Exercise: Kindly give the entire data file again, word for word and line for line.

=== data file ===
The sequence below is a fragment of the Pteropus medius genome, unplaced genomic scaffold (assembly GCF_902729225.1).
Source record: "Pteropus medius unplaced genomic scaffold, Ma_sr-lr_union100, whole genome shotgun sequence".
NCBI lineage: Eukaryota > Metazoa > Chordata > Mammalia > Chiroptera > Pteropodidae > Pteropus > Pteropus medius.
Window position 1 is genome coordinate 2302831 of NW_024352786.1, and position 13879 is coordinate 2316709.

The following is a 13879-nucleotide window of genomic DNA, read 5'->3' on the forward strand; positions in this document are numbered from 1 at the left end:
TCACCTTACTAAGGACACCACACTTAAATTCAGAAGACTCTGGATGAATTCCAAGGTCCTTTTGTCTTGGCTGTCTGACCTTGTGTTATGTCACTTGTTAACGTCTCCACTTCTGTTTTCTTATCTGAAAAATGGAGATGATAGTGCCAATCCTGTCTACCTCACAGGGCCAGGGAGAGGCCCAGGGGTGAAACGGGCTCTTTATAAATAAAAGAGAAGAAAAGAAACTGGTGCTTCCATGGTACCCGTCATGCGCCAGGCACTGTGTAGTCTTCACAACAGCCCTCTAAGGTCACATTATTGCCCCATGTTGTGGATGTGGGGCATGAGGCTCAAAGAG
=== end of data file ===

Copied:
The sequence below is a fragment of the Pteropus medius genome, unplaced genomic scaffold (assembly GCF_902729225.1).
Source record: "Pteropus medius unplaced genomic scaffold, Ma_sr-lr_union100, whole genome shotgun sequence".
NCBI lineage: Eukaryota > Metazoa > Chordata > Mammalia > Chiroptera > Pteropodidae > Pteropus > Pteropus medius.
Window position 1 is genome coordinate 2302831 of NW_024352786.1, and position 13879 is coordinate 2316709.

The following is a 13879-nucleotide window of genomic DNA, read 5'->3' on the forward strand; positions in this document are numbered from 1 at the left end:
TCACCTTACTAAGGACACCACACTTAAATTCAGAAGACTCTGGATGAATTCCAAGGTCCTTTTGTCTTGGCTGTCTGACCTTGTGTTATGTCACTTGTTAACGTCTCCACTTCTGTTTTCTTATCTGAAAAATGGAGATGATAGTGCCAATCCTGTCTACCTCACAGGGCCAGGGAGAGGCCCAGGGGTGAAACGGGCTCTTTATAAATAAAAGAGAAGAAAAGAAACTGGTGCTTCCATGGTACCCGTCATGCGCCAGGCACTGTGTAGTCTTCACAACAGCCCTCTAAGGTCACATTATTGCCCCATGTTGTGGATGTGGGGCATGAGGCTCAAAGAG